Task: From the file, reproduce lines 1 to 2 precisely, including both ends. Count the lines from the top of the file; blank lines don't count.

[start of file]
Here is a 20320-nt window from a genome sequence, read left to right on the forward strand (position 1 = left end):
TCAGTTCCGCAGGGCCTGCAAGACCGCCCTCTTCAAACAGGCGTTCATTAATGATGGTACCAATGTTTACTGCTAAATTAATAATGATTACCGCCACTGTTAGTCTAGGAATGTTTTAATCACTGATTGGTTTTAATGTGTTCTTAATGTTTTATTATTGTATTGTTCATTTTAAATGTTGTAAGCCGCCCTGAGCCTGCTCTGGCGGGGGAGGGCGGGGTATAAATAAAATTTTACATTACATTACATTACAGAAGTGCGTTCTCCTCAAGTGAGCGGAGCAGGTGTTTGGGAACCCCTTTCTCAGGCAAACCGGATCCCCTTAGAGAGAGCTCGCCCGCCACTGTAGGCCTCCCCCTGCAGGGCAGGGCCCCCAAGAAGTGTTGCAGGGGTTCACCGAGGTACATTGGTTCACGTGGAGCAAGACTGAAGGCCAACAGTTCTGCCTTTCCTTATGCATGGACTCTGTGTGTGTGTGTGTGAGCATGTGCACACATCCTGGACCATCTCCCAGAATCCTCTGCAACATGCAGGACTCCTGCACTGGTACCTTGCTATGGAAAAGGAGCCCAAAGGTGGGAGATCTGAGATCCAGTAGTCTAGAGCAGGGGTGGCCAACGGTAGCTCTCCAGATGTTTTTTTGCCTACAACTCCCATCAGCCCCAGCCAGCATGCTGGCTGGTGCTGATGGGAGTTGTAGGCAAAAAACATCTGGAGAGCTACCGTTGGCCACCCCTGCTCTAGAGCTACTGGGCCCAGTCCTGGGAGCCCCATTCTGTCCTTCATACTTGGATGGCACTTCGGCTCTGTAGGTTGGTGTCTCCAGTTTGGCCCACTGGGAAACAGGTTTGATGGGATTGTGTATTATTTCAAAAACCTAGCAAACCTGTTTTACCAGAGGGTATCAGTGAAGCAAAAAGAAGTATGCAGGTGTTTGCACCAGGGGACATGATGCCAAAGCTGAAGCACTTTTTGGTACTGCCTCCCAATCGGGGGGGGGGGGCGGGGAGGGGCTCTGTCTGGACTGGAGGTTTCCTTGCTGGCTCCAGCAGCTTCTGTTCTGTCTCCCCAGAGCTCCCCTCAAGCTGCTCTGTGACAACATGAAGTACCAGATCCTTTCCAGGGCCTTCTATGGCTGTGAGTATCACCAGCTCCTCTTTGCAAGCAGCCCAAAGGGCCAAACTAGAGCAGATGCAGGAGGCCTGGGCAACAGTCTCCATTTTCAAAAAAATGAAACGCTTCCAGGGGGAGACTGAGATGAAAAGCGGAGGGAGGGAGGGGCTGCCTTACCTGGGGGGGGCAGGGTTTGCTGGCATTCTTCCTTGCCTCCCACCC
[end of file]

Here is a 20320-nt window from a genome sequence, read left to right on the forward strand (position 1 = left end):
TCAGTTCCGCAGGGCCTGCAAGACCGCCCTCTTCAAACAGGCGTTCATTAATGATGGTACCAATGTTTACTGCTAAATTAATAATGATTACCGCCACTGTTAGTCTAGGAATGTTTTAATCACTGATTGGTTTTAATGTGTTCTTAATGTTTTATTATTGTATTGTTCATTTTAAATGTTGTAAGCCGCCCTGAGCCTGCTCTGGCGGGGGAGGGCGGGGTATAAATAAAATTTTACATTACATTACATTACAGAAGTGCGTTCTCCTCAAGTGAGCGGAGCAGGTGTTTGGGAACCCCTTTCTCAGGCAAACCGGATCCCCTTAGAGAGAGCTCGCCCGCCACTGTAGGCCTCCCCCTGCAGGGCAGGGCCCCCAAGAAGTGTTGCAGGGGTTCACCGAGGTACATTGGTTCACGTGGAGCAAGACTGAAGGCCAACAGTTCTGCCTTTCCTTATGCATGGACTCTGTGTGTGTGTGTGTGAGCATGTGCACACATCCTGGACCATCTCCCAGAATCCTCTGCAACATGCAGGACTCCTGCACTGGTACCTTGCTATGGAAAAGGAGCCCAAAGGTGGGAGATCTGAGATCCAGTAGTCTAGAGCAGGGGTGGCCAACGGTAGCTCTCCAGATGTTTTTTTGCCTACAACTCCCATCAGCCCCAGCCAGCATGCTGGCTGGTGCTGATGGGAGTTGTAGGCAAAAAACATCTGGAGAGCTACCGTTGGCCACCCCTGCTCTAGAGCTACTGGGCCCAGTCCTGGGAGCCCCATTCTGTCCTTCATACTTGGATGGCACTTCGGCTCTGTAGGTTGGTGTCTCCAGTTTGGCCCACTGGGAAACAGGTTTGATGGGATTGTGTATTATTTCAAAAACCTAGCAAACCTGTTTTACCAGAGGGTATCAGTGAAGCAAAAAGAAGTATGCAGGTGTTTGCACCAGGGGACATGATGCCAAAGCTGAAGCACTTTTTGGTACTGCCTCCCAATCGGGGGGGGGGGGCGGGGAGGGGCTCTGTCTGGACTGGAGGTTTCCTTGCTGGCTCCAGCAGCTTCTGTTCTGTCTCCCCAGAGCTCCCCTCAAGCTGCTCTGTGACAACATGAAGTACCAGATCCTTTCCAGGGCCTTCTATGGCTGTGAGTATCACCAGCTCCTCTTTGCAAGCAGCCCAAAGGGCCAAACTAGAGCAGATGCAGGAGGCCTGGGCAACAGTCTCCATTTTCAAAAAAATGAAACGCTTCCAGGGGGAGACTGAGATGAAAAGCGGAGGGAGGGAGGGGCTGCCTTACCTGGGGGGGGCAGGGTTTGCTGGCATTCTTCCTTGCCTCCCACCC